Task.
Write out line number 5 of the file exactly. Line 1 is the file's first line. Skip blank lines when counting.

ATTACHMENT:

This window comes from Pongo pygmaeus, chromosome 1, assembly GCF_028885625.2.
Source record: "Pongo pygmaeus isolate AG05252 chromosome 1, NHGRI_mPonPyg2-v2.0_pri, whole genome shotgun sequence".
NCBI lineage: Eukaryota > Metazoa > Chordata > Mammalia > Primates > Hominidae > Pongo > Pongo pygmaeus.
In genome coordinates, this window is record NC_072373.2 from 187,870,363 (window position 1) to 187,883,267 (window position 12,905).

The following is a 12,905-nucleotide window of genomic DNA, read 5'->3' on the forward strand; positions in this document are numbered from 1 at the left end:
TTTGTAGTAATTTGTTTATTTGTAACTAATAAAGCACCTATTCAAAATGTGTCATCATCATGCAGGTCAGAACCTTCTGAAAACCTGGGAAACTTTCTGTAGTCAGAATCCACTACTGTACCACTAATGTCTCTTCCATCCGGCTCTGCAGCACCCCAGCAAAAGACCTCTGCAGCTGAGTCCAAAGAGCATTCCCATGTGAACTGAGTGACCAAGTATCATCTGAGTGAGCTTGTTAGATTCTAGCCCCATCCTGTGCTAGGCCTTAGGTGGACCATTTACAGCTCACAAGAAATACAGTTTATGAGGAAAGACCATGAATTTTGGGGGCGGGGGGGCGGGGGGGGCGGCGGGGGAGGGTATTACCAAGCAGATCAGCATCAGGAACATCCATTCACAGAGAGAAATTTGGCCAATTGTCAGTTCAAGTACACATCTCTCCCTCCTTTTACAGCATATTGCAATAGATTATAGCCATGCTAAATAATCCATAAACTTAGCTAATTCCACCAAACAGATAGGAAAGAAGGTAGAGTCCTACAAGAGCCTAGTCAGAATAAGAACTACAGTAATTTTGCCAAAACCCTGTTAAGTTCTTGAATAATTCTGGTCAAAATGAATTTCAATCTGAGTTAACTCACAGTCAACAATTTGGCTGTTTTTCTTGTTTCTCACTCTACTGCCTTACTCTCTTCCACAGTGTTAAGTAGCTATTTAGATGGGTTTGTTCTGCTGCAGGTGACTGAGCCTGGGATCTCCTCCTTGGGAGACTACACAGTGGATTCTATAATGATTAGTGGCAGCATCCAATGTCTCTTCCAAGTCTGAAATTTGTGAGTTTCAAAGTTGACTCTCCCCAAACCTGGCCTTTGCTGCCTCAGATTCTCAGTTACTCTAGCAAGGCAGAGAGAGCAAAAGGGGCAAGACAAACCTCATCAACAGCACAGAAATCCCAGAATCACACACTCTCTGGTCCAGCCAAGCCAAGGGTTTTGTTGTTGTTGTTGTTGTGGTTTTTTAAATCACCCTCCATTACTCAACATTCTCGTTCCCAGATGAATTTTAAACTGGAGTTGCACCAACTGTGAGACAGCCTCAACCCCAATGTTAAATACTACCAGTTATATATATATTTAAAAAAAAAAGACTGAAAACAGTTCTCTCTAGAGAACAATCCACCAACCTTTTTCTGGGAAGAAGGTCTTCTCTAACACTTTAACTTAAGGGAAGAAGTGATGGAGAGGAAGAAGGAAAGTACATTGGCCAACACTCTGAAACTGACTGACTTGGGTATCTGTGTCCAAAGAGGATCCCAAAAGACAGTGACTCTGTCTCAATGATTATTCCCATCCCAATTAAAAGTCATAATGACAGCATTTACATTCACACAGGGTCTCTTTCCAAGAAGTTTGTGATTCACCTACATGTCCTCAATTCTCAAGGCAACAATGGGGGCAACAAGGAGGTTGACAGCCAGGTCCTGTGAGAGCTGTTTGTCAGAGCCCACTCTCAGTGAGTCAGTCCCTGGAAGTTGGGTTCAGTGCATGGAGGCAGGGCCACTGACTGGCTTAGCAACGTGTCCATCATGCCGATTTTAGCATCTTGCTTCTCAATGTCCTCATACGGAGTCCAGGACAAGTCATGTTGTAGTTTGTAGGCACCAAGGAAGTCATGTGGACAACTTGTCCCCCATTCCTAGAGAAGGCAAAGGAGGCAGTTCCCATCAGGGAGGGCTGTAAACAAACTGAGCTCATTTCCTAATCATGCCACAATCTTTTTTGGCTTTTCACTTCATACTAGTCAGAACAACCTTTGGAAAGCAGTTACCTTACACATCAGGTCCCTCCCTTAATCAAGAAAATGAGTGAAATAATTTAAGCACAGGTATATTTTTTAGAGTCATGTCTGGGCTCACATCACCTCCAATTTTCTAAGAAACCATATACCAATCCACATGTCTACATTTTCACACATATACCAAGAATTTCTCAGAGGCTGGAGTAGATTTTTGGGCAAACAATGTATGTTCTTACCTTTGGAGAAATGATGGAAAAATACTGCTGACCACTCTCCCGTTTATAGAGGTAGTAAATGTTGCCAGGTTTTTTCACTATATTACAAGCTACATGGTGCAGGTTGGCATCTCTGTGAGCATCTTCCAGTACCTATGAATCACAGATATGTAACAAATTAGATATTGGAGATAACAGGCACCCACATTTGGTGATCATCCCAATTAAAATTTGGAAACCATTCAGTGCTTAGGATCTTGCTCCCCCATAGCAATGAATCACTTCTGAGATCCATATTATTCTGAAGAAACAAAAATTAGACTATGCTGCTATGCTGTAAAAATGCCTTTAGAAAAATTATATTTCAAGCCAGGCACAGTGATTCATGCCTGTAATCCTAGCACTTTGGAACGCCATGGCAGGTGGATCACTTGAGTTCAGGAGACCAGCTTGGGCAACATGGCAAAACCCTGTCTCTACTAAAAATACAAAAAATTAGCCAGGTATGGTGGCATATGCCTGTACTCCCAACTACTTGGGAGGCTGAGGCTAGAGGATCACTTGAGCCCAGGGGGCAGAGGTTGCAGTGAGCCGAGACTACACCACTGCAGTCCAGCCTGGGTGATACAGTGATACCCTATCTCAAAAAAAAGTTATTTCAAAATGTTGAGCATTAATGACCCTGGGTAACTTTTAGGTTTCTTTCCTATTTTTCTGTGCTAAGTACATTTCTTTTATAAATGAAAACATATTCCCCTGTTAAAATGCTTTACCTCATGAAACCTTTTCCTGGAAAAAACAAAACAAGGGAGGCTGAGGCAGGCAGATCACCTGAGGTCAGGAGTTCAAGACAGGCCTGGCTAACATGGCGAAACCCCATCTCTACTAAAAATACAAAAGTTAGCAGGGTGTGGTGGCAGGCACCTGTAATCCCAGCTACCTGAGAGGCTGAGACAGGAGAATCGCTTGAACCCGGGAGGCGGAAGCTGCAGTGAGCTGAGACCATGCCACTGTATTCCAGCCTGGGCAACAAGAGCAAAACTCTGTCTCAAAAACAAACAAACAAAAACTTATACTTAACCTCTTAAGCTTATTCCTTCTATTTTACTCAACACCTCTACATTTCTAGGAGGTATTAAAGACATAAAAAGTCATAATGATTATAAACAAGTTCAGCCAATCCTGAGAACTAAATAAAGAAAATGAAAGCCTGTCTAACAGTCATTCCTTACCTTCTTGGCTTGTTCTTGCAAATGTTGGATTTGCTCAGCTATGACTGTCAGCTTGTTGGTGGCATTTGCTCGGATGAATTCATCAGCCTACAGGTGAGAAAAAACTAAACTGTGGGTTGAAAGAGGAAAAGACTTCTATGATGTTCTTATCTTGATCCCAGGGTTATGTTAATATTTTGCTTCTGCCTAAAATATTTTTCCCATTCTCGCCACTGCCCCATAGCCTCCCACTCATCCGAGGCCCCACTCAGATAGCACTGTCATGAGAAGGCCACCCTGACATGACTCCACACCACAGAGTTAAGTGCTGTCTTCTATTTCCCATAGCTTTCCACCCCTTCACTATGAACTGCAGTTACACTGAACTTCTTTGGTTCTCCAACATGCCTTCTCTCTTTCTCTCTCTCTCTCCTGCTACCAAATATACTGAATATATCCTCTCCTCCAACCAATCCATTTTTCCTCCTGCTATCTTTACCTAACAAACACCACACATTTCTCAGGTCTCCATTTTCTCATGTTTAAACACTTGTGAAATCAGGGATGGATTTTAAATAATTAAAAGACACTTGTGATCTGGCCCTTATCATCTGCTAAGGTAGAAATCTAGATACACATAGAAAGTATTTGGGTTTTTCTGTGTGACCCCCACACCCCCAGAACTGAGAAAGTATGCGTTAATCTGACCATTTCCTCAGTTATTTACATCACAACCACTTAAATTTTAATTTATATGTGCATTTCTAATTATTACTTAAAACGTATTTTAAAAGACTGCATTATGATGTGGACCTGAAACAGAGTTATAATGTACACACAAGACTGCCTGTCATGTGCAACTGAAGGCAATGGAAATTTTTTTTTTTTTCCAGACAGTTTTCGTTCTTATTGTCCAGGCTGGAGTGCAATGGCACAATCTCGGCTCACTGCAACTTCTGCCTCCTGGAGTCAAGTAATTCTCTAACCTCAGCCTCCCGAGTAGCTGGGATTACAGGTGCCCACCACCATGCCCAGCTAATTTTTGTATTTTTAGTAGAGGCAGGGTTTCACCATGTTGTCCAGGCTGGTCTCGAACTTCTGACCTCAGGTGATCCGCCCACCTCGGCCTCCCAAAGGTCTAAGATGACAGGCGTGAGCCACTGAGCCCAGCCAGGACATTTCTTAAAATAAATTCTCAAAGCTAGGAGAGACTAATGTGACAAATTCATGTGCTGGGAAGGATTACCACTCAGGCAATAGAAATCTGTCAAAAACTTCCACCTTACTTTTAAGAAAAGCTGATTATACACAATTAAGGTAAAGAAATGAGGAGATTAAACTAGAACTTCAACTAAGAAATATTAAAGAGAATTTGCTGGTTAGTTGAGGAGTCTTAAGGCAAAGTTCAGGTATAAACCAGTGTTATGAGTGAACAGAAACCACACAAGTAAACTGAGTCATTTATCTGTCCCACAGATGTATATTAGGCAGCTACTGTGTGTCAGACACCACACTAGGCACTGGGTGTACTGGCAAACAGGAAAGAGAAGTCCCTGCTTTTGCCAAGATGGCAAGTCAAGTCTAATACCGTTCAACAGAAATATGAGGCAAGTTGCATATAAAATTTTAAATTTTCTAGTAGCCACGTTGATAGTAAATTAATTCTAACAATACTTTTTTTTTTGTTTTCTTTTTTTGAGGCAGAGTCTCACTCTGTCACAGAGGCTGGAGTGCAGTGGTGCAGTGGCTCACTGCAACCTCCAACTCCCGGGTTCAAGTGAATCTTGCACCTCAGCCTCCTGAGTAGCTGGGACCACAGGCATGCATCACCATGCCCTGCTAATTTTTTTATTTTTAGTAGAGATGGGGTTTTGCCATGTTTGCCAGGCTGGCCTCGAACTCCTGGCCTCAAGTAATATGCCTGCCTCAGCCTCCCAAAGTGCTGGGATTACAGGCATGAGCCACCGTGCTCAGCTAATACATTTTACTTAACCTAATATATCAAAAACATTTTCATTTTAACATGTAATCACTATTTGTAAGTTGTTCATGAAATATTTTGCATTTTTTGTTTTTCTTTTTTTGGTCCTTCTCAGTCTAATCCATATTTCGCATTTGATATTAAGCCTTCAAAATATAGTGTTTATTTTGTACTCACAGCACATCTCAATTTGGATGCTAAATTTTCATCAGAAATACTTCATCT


The following is a 12,905-nucleotide window of genomic DNA, read 5'->3' on the forward strand; positions in this document are numbered from 1 at the left end: